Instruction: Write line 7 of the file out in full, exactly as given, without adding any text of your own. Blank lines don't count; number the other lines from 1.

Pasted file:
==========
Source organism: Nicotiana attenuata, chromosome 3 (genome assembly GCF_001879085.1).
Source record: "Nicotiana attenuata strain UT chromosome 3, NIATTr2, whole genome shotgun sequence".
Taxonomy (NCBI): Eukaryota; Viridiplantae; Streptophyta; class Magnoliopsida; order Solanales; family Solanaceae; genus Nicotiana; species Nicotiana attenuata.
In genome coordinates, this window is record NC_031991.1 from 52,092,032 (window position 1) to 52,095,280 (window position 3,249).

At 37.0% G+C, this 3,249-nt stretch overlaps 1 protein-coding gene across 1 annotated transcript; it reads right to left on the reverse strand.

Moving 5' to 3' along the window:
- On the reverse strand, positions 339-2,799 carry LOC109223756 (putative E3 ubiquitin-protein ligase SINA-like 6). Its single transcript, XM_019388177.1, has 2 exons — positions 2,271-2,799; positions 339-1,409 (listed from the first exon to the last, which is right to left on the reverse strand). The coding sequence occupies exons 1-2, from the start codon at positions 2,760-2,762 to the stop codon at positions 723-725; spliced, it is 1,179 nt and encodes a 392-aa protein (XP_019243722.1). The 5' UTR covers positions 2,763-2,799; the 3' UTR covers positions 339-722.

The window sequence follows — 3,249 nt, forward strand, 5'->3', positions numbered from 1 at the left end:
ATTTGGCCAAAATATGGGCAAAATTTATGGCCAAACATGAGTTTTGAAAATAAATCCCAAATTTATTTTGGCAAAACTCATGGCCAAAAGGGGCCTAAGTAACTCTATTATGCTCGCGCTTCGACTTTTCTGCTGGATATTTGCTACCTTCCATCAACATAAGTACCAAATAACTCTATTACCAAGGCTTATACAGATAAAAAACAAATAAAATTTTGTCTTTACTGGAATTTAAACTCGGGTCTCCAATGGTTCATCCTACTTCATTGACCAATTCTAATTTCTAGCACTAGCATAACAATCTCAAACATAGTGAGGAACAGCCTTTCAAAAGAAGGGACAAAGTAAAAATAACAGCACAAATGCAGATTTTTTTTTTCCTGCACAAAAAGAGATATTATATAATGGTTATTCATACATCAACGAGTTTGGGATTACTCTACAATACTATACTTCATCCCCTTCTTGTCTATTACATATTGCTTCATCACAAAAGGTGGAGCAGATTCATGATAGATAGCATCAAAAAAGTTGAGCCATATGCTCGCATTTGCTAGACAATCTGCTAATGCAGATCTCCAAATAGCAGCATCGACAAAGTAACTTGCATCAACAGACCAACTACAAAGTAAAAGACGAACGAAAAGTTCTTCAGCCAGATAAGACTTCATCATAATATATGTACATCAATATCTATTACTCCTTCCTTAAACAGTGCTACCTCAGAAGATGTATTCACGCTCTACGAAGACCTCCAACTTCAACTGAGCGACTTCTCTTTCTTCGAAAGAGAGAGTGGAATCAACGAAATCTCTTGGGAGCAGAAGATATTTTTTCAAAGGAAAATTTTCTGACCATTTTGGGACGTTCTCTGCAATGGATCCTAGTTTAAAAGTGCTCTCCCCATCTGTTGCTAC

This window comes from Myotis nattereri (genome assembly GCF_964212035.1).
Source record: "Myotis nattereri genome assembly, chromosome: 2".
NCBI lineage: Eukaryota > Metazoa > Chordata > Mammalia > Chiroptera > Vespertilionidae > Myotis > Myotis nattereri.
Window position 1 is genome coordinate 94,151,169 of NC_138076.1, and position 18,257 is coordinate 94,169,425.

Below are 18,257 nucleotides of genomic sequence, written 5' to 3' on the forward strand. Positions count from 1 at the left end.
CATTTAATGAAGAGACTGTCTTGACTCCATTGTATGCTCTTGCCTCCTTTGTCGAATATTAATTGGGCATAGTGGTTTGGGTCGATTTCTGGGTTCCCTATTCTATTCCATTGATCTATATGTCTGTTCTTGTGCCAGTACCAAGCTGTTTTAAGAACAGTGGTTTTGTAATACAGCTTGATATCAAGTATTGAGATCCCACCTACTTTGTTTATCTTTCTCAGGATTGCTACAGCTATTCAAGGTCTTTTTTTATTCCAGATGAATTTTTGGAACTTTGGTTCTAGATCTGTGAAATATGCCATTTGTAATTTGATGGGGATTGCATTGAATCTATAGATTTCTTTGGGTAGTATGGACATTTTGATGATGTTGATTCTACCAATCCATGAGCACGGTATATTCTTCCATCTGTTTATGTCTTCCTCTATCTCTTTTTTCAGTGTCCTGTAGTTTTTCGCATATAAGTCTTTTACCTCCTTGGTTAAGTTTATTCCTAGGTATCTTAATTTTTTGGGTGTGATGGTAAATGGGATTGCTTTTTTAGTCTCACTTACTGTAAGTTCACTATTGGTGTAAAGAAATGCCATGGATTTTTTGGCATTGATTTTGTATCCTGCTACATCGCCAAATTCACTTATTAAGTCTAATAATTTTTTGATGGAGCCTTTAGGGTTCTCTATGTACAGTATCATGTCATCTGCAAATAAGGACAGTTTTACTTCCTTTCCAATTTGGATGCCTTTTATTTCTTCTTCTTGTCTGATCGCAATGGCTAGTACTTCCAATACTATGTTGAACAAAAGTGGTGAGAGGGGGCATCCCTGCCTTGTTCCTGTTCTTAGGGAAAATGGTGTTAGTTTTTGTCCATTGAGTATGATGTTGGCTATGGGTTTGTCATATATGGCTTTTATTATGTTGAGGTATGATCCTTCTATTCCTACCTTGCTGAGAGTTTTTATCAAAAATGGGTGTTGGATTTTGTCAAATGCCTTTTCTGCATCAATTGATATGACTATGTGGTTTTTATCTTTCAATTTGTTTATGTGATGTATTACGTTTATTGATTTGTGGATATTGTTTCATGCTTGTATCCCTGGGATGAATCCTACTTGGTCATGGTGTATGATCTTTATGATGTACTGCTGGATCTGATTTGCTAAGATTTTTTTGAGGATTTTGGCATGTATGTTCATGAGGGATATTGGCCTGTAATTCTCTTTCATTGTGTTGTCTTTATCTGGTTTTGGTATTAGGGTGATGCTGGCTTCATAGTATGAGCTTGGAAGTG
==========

- On the reverse strand, positions 339-2,799 carry LOC109223756 (putative E3 ubiquitin-protein ligase SINA-like 6). Its single transcript, XM_019388177.1, has 2 exons — positions 2,271-2,799; positions 339-1,409 (listed from the first exon to the last, which is right to left on the reverse strand). The coding sequence occupies exons 1-2, from the start codon at positions 2,760-2,762 to the stop codon at positions 723-725; spliced, it is 1,179 nt and encodes a 392-aa protein (XP_019243722.1). The 5' UTR covers positions 2,763-2,799; the 3' UTR covers positions 339-722.